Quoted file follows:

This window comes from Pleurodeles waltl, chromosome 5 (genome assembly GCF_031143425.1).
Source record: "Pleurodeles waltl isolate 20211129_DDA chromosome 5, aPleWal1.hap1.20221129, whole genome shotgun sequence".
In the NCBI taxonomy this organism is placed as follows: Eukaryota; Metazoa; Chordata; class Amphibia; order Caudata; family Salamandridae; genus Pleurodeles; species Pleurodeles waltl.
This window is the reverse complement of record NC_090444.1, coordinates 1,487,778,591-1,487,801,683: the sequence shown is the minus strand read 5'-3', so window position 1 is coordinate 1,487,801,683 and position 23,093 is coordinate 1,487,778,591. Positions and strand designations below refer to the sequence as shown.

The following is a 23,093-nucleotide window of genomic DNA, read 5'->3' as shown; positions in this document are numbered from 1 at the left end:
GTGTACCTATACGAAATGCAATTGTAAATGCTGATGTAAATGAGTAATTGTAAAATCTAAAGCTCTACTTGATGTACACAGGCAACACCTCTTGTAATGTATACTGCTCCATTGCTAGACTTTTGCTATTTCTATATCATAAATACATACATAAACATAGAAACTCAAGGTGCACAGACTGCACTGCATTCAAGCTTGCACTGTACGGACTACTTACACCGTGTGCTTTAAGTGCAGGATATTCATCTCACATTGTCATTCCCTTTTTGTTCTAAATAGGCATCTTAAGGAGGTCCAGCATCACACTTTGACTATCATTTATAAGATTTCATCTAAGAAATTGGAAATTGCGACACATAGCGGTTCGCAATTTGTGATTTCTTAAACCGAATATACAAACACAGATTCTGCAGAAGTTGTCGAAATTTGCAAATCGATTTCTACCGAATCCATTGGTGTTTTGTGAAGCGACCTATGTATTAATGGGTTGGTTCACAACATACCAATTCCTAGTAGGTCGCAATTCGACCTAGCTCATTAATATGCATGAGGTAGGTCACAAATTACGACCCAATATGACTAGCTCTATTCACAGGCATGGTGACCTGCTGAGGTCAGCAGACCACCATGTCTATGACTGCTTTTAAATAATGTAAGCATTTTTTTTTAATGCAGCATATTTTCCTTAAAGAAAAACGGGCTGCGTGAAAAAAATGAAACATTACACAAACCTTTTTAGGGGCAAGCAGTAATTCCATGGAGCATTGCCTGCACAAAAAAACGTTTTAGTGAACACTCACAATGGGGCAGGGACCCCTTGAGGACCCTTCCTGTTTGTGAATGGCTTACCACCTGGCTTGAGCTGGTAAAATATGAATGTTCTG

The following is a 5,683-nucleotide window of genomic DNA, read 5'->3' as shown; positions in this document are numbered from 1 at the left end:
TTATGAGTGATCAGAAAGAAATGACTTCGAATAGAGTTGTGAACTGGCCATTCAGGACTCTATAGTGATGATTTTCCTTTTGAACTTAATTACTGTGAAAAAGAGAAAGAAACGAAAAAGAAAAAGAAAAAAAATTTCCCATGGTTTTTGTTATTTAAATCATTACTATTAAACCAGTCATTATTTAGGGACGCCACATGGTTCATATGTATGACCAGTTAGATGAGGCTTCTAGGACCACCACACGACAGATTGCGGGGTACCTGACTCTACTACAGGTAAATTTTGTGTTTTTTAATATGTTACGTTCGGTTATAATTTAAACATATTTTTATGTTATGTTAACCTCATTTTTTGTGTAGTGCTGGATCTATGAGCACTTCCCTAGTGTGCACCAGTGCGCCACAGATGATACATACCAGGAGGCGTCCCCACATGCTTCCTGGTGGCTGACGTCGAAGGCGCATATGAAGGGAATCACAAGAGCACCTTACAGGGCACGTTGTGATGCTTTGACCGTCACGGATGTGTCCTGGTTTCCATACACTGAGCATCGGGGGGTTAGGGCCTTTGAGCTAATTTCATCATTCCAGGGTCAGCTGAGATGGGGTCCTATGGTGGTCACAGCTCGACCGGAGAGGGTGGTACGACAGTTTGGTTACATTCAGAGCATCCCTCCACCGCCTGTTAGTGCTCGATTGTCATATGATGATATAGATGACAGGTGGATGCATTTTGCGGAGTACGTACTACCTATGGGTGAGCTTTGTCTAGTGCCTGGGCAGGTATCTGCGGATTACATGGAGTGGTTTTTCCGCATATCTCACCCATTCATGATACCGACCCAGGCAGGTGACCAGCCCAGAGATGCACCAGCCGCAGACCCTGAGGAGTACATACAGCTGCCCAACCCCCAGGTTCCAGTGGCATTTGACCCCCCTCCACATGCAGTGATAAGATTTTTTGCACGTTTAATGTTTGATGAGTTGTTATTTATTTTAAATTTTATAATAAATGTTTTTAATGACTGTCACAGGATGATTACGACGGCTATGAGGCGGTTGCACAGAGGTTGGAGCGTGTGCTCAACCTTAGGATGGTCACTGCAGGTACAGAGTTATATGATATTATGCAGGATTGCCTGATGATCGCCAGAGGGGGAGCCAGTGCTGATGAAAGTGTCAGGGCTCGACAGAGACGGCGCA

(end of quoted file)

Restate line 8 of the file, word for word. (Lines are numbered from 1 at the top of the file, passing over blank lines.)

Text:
TTATGAGTGATCAGAAAGAAATGACTTCGAATAGAGTTGTGAACTGGCCATTCAGGACTCTATAGTGATGATTTTCCTTTTGAACTTAATTACTGTGAAAAAGAGAAAGAAACGAAAAAGAAAAAGAAAAAAAATTTCCCATGGTTTTTGTTATTTAAATCATTACTATTAAACCAGTCATTATTTAGGGACGCCACATGGTTCATATGTATGACCAGTTAGATGAGGCTTCTAGGACCACCACACGACAGATTGCGGGGTACCTGACTCTACTACAGGTAAATTTTGTGTTTTTTAATATGTTACGTTCGGTTATAATTTAAACATATTTTTATGTTATGTTAACCTCATTTTTTGTGTAGTGCTGGATCTATGAGCACTTCCCTAGTGTGCACCAGTGCGCCACAGATGATACATACCAGGAGGCGTCCCCACATGCTTCCTGGTGGCTGACGTCGAAGGCGCATATGAAGGGAATCACAAGAGCACCTTACAGGGCACGTTGTGATGCTTTGACCGTCACGGATGTGTCCTGGTTTCCATACACTGAGCATCGGGGGGTTAGGGCCTTTGAGCTAATTTCATCATTCCAGGGTCAGCTGAGATGGGGTCCTATGGTGGTCACAGCTCGACCGGAGAGGGTGGTACGACAGTTTGGTTACATTCAGAGCATCCCTCCACCGCCTGTTAGTGCTCGATTGTCATATGATGATATAGATGACAGGTGGATGCATTTTGCGGAGTACGTACTACCTATGGGTGAGCTTTGTCTAGTGCCTGGGCAGGTATCTGCGGATTACATGGAGTGGTTTTTCCGCATATCTCACCCATTCATGATACCGACCCAGGCAGGTGACCAGCCCAGAGATGCACCAGCCGCAGACCCTGAGGAGTACATACAGCTGCCCAACCCCCAGGTTCCAGTGGCATTTGACCCCCCTCCACATGCAGTGATAAGATTTTTTGCACGTTTAATGTTTGATGAGTTGTTATTTATTTTAAATTTTATAATAAATGTTTTTAATGACTGTCACAGGATGATTACGACGGCTATGAGGCGGTTGCACAGAGGTTGGAGCGTGTGCTCAACCTTAGGATGGTCACTGCAGGTACAGAGTTATATGATATTATGCAGGATTGCCTGATGATCGCCAGAGGGGGAGCCAGTGCTGATGAAAGTGTCAGGGCTCGACAGAGACGGCGCA